State Funeral for a Champion

Lionel Rose Srate Funeral Video
AUDIO Audio file Vale Lionel Rose mp3 file
The state funeral of boxing great Lionel Rose was held on Monday 16th May, 2011 at Festival Hall. ABC Radio 774's Richelle Hunt compiled this moving audio tribute

'Beacon of hope' Lionel Rose farewelled

AAP ABC 16th May 2011

The life of former boxing champion Lionel Rose has been remembered at a state funeral in Melbourne.

More than 2,000 people attended the service at Melbourne's Festival Hall, the venue of Rose's first victory.

The former world champion boxer died earlier this month at the age of 62.

Rose had been ill for several months and suffered a stroke in 2007 that left him partially paralysed with speech difficulties.

Tributes were given by Victorian Premier Ted Baillieu and singer Archie Roach, while federal Sports Minister Mark Arbib and former Victorian premier John Brumby were also in attendance.

In 1968, Rose was greeted by more than 100,000 people outside Melbourne's Town Hall after defeating Japan's Fighting Harada to win the world bantamweight title.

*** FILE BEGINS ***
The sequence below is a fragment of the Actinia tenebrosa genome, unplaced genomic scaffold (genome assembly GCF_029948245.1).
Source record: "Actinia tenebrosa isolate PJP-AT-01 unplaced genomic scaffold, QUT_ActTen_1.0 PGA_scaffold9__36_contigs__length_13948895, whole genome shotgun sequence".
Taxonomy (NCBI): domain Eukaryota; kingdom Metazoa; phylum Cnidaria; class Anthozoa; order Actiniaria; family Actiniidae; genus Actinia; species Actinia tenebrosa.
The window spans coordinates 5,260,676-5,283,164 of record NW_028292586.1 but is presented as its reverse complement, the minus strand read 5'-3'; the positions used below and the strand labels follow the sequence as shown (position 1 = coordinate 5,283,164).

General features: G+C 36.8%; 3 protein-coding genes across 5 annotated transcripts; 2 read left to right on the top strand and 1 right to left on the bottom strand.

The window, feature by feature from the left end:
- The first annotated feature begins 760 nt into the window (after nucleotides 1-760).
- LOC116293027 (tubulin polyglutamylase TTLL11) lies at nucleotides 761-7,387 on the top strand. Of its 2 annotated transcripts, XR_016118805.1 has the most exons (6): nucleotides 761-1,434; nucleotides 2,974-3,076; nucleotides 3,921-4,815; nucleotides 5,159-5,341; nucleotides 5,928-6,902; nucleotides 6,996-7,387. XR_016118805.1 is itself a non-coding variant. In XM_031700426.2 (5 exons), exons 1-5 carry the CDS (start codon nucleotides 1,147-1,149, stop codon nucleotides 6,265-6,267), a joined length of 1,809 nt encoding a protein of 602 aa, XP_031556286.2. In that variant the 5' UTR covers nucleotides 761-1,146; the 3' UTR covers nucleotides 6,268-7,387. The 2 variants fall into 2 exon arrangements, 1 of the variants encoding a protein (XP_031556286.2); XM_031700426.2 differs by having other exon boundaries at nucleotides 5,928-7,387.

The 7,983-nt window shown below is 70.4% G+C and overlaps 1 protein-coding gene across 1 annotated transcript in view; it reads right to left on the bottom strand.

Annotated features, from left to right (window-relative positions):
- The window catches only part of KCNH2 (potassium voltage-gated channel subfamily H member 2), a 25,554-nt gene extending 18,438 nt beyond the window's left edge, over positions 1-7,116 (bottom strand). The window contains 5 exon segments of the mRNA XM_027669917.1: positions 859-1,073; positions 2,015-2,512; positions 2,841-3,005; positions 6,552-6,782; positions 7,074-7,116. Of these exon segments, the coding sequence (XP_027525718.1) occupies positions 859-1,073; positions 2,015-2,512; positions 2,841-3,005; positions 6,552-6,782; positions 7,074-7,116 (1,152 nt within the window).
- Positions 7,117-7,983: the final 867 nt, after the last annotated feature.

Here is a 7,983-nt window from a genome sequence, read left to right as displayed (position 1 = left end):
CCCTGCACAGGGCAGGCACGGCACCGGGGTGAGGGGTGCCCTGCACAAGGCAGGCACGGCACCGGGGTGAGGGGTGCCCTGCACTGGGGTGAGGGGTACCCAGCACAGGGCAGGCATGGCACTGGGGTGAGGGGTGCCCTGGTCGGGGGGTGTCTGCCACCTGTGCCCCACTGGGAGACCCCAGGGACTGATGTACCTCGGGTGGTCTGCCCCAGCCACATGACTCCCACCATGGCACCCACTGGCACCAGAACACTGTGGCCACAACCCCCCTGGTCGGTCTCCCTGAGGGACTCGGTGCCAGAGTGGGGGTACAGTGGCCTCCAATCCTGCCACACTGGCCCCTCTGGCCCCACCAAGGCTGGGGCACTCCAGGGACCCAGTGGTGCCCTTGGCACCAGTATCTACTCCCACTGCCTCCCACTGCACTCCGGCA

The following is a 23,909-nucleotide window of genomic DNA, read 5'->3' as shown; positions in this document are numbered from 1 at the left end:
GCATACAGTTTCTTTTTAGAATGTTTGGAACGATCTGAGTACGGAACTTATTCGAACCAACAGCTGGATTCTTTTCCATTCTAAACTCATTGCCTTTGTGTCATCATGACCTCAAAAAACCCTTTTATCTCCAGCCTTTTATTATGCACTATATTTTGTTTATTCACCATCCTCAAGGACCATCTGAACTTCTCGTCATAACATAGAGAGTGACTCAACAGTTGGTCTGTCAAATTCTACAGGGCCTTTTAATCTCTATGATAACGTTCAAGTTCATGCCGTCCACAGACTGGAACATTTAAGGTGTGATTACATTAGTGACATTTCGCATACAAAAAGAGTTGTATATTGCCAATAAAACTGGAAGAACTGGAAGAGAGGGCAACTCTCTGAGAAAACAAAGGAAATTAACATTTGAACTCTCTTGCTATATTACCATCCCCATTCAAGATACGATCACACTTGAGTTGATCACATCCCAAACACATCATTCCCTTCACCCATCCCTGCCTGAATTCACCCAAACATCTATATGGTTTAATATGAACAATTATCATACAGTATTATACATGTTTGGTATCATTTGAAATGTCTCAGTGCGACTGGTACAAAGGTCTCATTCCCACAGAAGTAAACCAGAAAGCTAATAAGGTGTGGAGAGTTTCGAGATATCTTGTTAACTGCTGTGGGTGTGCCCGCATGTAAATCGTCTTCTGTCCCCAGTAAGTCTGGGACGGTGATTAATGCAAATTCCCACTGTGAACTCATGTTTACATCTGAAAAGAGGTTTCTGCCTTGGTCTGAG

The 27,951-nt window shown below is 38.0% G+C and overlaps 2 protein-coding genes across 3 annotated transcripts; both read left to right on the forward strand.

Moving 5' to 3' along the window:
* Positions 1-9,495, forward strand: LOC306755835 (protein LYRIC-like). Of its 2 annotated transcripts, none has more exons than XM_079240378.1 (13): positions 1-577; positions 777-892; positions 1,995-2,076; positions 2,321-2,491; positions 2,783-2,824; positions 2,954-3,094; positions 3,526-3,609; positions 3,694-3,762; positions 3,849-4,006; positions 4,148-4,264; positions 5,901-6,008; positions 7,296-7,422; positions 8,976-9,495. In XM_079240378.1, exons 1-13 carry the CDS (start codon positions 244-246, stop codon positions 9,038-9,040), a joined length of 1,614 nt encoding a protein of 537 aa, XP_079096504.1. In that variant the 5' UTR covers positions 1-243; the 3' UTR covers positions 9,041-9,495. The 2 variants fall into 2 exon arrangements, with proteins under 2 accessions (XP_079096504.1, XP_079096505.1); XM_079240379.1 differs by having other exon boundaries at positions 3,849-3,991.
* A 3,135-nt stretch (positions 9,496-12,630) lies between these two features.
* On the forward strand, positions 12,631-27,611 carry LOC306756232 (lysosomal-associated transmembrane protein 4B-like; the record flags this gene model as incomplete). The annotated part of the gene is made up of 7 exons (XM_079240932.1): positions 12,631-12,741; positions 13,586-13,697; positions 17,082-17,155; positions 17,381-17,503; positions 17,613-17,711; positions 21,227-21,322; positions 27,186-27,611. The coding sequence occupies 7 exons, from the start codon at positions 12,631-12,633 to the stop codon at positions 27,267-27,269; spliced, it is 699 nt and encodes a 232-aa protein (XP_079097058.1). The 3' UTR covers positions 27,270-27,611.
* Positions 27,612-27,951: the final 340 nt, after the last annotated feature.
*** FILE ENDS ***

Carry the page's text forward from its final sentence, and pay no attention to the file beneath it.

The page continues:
It was the first time an Indigenous fighter won a world title and he was named Australian of the Year in 1968.

Rose had 53 fights for 42 wins in his career.

He will be buried in a private ceremony in his home town of Warragul.

Mr Baillieu says Rose will be remembered fondly for his boxing and for his role as an Indigenous role model.

Rose was remembered as an inspiration to fellow Indigenous athletes.

"Lionel was a pioneer. Yes, Lionel Rose was a great sportsman, [but] he was also a leader and a beacon of hope for Indigenous Australians and a hero and an inspiration to all," Mr Baillieu said.

Former VFL player and friend Stan Alves said Rose was a man who, despite his achievements, never saw himself as superior.

Mr Alves says Rose was proud of his Aboriginal roots and inspired other Aboriginal people to lift their sights.

"He was a proud Aboriginal, steeped in his culture and he never forgot to stick up for and never took a backward step when it came to talking about his roots," he said.

"He was a true Australian, in fact a statesman, who could break down barriers.

"He was more than the awards. He wasn't always an angel, but there wasn't a mean bone in his body."

Mr Alves paid tribute to Rose's brilliant boxing style, which inspired many.

"We were treated to a charismatic boxer, with those flashing hands ... a master craftsman," he said.

"A beautiful boxer, but he was more than that, he had the ingredients of a warrior."